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8 Ancient Greek Temples

The temple in the ancient Greek world was perhaps the most recognisable building in the urban landscape. Typically constructed in an eye-catching location using the finest of marble, they were the focus of Greek religious practices and could house magnificent treasures and monumental stautes of the Greek gods on the inside and display some of the greatest of Greek sculpture on the outside. Built wherever the Greeks colonized across the Mediterranean world, they would go on to influence the Romans and, even today, their architectural features can be seen across the world in all manner of public buildings. To read more on temples see Ancient History Encyclopedia’s definition, Temples in the Ancient World.

Temple of Apollo, Naxos

The remains of the foundations, crepidoma and doorway leading from the prodromos to the cella of the 6th century BCE temple of Apollo on Naxos in the Cyclades. The doorway is 6m high and 3.5 m wide. The temple itself, as indicated by its surviving foundations, measured some 59 by 28 metres.

The remains of the foundations, crepidoma and doorway leading from the prodromos to the cella of the 6th century BCE temple of Apollo on Naxos in the Cyclades. The doorway is 6m high and 3.5 m wide. The temple itself, as indicated by its surviving foundations, measured some 59 by 28 metres.

Temple of Apollo, Corinth

The remains of the archaic temple of Apollo, Corinth (550-530 BCE). Originally, there were 6x15 Doric monolithic columns.

The remains of the archaic temple of Apollo, Corinth (550-530 BCE). Originally, there were 6×15 Doric monolithic columns.

Temple of Hera, Selinus

The Temple of Hera (aka Temple 'E'), from Selinus (Selinunte) in Sicily. The temple was dedicated to Hera in the 5th century BCE.

The Temple of Hera (aka Temple ‘E’), from Selinus (Selinunte) in Sicily. The temple was dedicated to Hera in the 5th century BCE.

Temple of Olympian Zeus, Athens

The remaining Corinthian columns of the 5th century BCE temple of Olympian Zeus, Athens. It was not actually completed untilthe 2nd century CE.

The remaining Corinthian columns of the 5th century BCE temple of Olympian Zeus, Athens. It was not actually completed until the 2nd century CE.

Temple of Concordia, Agrigento

The Temple of Concordia, Agrigento, Sicily. The temple, in Doric style, was constructed between 440 and 430 BCE and had 6 columns on the facade and 13 along the sides. It is one of the best preserved Greek style temples in the Mediterranean.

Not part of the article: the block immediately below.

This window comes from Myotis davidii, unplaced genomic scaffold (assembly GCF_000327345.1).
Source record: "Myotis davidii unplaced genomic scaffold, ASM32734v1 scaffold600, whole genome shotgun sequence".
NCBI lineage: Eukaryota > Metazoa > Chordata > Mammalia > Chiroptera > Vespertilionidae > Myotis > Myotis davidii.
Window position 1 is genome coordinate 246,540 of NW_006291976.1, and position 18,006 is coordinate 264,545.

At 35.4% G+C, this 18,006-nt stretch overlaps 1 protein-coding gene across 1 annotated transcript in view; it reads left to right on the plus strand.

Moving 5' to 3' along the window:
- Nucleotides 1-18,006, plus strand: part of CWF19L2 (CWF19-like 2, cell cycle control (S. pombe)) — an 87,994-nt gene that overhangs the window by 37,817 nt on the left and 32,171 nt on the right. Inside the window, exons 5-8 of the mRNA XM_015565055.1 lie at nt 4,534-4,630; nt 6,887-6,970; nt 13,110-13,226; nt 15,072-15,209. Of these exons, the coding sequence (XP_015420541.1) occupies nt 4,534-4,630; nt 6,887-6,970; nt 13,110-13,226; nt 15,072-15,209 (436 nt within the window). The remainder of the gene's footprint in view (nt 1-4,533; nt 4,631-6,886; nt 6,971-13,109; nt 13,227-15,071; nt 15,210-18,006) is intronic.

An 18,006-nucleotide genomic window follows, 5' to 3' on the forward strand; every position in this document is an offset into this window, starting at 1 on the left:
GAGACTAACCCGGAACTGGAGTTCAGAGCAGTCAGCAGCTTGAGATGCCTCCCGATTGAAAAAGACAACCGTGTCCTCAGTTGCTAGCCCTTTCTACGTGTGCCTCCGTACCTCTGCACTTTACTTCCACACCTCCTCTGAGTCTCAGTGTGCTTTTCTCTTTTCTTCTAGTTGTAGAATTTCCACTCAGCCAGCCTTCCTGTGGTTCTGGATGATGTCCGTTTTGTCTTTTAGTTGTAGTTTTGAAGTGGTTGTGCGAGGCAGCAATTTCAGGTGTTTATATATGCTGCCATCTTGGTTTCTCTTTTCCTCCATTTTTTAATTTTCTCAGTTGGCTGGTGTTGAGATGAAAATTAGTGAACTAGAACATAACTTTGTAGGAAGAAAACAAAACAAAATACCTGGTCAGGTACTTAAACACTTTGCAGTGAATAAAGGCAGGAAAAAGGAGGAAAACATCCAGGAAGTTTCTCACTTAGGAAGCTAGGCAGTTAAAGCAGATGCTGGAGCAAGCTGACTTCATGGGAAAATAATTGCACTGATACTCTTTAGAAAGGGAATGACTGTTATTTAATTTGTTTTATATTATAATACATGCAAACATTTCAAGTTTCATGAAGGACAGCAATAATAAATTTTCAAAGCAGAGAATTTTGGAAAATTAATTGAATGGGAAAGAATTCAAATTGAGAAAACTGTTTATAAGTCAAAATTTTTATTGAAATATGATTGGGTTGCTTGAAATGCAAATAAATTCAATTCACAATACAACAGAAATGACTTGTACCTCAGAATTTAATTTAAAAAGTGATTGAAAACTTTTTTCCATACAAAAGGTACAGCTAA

The Temple of Concordia, Agrigento, Sicily. The temple, in Doric style, was constructed between 440 and 430 BCE and had 6 columns on the facade and 13 along the sides. It is one of the best preserved Greek style temples in the Mediterranean.

Temple of Poseidon, Sounion

Temple of Poseidon (444-440 BCE), Sounion, Greece. With 6 columns on the façades and 13 on the long sides, each has only 16 flutes rather than the usual 20, perhaps an attempt by the architect to reduce weathering in such an exposed site.

Temple of Poseidon (444-440 BCE), Sounion, Greece. With 6 columns on the façades and 13 on the long sides, each has only 16 flutes rather than the usual 20, perhaps in an attempt by the architect to reduce weathering in such an exposed site.

Erechtheion, Acropolis, Athens

The 5th century BCE Erechtheion, the Acropolis, Athens. The famous south porch had six caryatids and the temple stored the sacred wooden statue of Athena.

The 5th century BCE Erechtheion, the Acropolis, Athens. The famous south porch had six caryatids and the temple stored the sacred wooden statue of Athena.

Doric Temple of Segesta

The Doric temple of Segesta, north-west Sicily. The temple was built c. 417 BCE in dedication to an unknown deity.

The Doric temple of Segesta, north-west Sicily. The temple was built c. 417 BCE in dedication to an unknown deity.

All images were taken by the author and can be seen on the Ancient History Encyclopedia website.

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Mark Cartwright

Mark studied Greek philosophy with a particular focus on Plato but has since widened his interests to include all things ancient Greek. Special interests are the Minoan civilization and 5th century Classical Athens. He is also interested in ancient pottery and what these everyday objects can reveal about past lives and traditions. He is a great believer in Jacques-Yves Cousteau’s maxim: “Il Faut aller voir” – we must go and look for ourselves – and hopes his photos will inspire visitors to AHE to do the same.